|Publication number||US3791909 A|
|Publication date||Feb 12, 1974|
|Filing date||Jan 12, 1972|
|Priority date||Jan 12, 1972|
|Publication number||US 3791909 A, US 3791909A, US-A-3791909, US3791909 A, US3791909A|
|Original Assignee||Circuit Materials Division Dod|
|Export Citation||BiBTeX, EndNote, RefMan|
|Patent Citations (5), Referenced by (10), Classifications (13)|
|External Links: USPTO, USPTO Assignment, Espacenet|
Unite States Patent 1191 McKee 14 1 Feb. 12, 1974  METHOD OF LAMINATING POLYIMIDE 3,627,624 12/1971 Kreuz et a1. 161/165 FILM 3,030,290 4/1962 3,505,168 4/1970 Dunphy et a1. 161/227 Inventor: Ian R McKee, Princeton, 3,684,646 8/1972 Kreuz et al. 161/165  Assignee: Circuit Materials Division Dodge Industries, llnc., Hoosick Falls, NY, Primary ExaminerAlfred L. Leavitt Assistant ExaminerR0bert A. Dawson  Flled 1972 Attorney, Agent, or FirmParker, Plyer & McEachran  Appl. No.: 217,229
52 us. c1 156/306, 117/47 A, 156/272, ABSTRACT H I t figi A process of laminating a polyimide film and a film of g J M R 47 A, a completely fluorinated ethylene-propylene copoly- 306 mer, the later film having one surface rendered ccmentable, by bringing together one surface of said polyimide film and said cememable surface of said flu-  References Cited orinated ethylene-propylene film under pressure and UNITED STATES PATENTS with the application of heat.
3,455,774 7/1969 Lindsey et a1. l6l/189 5 Claims, N0 Drawings SUMMARY OF THE INVENTION This invention is concerned with a process of laminating a polyimide film and a film of a completely fluorinated ethylene-propylene copolymer.
An object of this invention is a simplified process of laminating a polyimide film and a film of completely fluorinated ethylene-propylene copolymer.
Another object is a process of laminating the aforementioned films which eliminates the requirement of first drying the polyimide film to lower its moisture content.
Another object is a process of laminating the abovementioned films at lower temperatures and pressures than those presently being used in making such laminations.
Another object is a process of laminating the aforementioned films to obtain a bond between the films of about 1 pound per square inch.
Another object is a process of laminating the aforementioned films for use in the manufacture of printed circuits in which a higher bond between the films is later developed during press laminating operations.
Other objects may be found in the following specification and claims.
DESCRIPTION OF THE PREFERRED EMBODIMENT Theprocess of this invention utilizes a polyimide film sold under the trademark KAPTON and a completely fluorinated ethylene-propylene copolymer film sold under the designation TEFLON PEP- fluorocarbon film, both of which are sold by El. Du- Pont de Nemours & Co. (Inc.) of Wilmington, Del. The PEP-fluorocarbon film is further identified by the designation Type C and has one surface modified to permit its use in laminations. The material treated on both sides for adhesion and designated type C-20 may also be used.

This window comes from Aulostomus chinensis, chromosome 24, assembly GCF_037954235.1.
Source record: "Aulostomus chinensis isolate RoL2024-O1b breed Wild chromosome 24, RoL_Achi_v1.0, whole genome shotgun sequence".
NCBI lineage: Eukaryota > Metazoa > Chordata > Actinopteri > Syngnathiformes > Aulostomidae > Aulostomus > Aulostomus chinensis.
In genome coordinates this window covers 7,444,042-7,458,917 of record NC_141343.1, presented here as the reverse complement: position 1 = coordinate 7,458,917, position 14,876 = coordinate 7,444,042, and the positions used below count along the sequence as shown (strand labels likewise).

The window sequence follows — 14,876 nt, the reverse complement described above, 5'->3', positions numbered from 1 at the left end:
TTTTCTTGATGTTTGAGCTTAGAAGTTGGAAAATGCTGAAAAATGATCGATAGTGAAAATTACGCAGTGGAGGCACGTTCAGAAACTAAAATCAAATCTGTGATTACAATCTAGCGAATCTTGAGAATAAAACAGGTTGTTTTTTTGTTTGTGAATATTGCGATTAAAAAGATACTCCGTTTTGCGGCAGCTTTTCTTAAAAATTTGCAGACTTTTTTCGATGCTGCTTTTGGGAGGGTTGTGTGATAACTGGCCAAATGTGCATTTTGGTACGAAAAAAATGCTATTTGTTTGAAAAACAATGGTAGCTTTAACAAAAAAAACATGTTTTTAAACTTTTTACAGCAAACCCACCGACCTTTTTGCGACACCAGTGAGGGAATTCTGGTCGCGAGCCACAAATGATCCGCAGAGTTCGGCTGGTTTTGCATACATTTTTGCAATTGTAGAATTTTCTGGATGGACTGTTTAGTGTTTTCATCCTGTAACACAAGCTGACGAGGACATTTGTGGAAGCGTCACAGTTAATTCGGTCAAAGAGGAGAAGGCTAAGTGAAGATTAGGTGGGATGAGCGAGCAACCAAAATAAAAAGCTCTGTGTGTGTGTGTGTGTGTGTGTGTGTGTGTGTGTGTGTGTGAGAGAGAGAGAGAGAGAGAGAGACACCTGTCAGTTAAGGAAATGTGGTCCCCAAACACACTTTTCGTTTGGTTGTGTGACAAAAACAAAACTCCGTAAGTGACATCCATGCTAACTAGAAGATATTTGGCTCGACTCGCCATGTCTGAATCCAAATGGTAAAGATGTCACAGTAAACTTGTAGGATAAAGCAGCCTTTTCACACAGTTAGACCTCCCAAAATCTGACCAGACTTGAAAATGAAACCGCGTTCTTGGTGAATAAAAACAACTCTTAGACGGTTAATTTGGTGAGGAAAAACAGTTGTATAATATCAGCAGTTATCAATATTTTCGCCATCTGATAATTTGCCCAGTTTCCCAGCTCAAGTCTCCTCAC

The films are brought together with the modified or cementable surface of the FEP-fluorocarbon film contacting a surface of the polyimide film. With these surfaces in contact with each other, the films are subjected to heat and pressure to obtain a bonding force between the films on the order of 1 pound or less per square inch.
One way of subjecting the contacting films to heat and pressure is to run them between rollers, at least one of which is heated. For example, using a heated steel roller approximately 12 inches in diameter and a rubber roller 9 inches in diameter having a Shore A Durometer hardness of 90, satisfactory bonding has been obtained when the temperature of the steel roll is in the range of 100 to 200 C., the rollers are exerting a pressure against each other in the range of A to 20 pounds per square inch and the films are moved between the rollers at a speed in the range of /2 to 20 feet per minute. It is preferable that the polyimide film contact the heated roller.
The best results in the above ranges are obtained when the temperature of the steel roller is approximately 150C., the rollers are exerting a pressure against each other in the range of 2 to 8 pounds per square inch and the films are being moved between the rollers at a speed in the range of 4 to 6 feet per minute.
This invention is not necessarily limited to the above described method of subjecting the films to pressure and heat. Other methods of applying heat and pressure to films may also be used so long as approximately the same pressures and temperatures described above are used.